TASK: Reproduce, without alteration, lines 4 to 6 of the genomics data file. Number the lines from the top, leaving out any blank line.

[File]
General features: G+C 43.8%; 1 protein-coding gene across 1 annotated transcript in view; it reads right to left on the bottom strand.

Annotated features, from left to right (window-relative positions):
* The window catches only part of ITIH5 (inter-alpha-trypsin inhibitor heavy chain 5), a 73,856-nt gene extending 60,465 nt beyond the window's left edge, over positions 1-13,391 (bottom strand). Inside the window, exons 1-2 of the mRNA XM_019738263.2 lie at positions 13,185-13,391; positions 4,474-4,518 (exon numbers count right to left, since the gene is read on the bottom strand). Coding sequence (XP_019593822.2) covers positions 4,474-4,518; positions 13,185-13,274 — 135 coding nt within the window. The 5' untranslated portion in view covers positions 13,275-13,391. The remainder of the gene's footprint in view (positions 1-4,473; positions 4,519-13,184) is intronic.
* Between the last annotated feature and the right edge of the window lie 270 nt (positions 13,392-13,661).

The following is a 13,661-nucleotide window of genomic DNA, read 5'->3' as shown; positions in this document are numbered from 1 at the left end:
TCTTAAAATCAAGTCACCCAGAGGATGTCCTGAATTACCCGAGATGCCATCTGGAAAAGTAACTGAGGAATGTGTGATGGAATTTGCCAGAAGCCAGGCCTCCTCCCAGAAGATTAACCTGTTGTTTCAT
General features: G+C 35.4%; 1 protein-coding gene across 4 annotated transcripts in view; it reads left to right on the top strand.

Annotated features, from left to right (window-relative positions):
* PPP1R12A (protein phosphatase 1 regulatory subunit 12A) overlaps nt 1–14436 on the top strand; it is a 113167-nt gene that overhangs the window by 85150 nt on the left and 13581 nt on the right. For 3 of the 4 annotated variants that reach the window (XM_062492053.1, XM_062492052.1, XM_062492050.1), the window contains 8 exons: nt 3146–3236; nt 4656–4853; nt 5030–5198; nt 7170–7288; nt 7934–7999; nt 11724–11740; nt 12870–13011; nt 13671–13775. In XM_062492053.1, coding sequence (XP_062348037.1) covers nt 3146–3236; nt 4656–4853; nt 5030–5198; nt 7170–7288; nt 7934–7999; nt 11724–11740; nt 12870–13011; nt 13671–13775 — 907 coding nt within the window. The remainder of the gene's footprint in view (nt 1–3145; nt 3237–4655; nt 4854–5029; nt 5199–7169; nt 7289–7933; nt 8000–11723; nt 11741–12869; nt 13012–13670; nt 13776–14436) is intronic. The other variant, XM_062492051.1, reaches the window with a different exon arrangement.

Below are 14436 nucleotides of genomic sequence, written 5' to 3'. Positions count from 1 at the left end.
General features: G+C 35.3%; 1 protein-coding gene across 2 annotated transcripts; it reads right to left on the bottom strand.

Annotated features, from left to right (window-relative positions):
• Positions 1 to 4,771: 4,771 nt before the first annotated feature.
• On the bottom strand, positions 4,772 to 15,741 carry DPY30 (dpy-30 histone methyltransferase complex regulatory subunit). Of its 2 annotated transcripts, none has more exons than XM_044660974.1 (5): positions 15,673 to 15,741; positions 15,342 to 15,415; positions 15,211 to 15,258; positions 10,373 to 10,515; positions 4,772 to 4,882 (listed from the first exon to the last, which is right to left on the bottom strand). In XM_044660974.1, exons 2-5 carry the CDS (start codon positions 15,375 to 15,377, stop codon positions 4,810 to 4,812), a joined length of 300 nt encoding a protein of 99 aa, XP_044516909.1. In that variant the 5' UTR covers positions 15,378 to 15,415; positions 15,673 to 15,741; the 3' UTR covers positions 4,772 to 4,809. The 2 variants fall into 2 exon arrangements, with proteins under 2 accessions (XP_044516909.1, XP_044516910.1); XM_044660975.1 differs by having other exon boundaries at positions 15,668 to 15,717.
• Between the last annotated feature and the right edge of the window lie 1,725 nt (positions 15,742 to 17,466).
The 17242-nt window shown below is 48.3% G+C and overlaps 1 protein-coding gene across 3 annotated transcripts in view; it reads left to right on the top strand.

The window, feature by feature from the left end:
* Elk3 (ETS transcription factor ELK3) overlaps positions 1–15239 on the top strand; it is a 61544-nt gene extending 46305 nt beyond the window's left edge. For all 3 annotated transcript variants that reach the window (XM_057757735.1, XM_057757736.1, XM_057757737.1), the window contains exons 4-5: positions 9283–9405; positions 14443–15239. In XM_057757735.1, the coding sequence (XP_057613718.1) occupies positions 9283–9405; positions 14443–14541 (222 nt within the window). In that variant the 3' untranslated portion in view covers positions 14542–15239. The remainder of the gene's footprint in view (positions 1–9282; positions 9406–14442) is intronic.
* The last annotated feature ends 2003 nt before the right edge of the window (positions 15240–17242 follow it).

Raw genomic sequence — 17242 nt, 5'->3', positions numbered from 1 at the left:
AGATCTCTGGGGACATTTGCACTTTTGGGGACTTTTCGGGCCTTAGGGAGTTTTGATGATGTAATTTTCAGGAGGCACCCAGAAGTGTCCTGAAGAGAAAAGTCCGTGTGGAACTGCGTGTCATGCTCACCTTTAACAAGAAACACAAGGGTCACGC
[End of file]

* Between the last annotated feature and the right edge of the window lie 270 nt (positions 13,392-13,661).

The following is a 13,661-nucleotide window of genomic DNA, read 5'->3' as shown; positions in this document are numbered from 1 at the left end:
TCTTAAAATCAAGTCACCCAGAGGATGTCCTGAATTACCCGAGATGCCATCTGGAAAAGTAACTGAGGAATGTGTGATGGAATTTGCCAGAAGCCAGGCCTCCTCCCAGAAGATTAACCTGTTGTTTCAT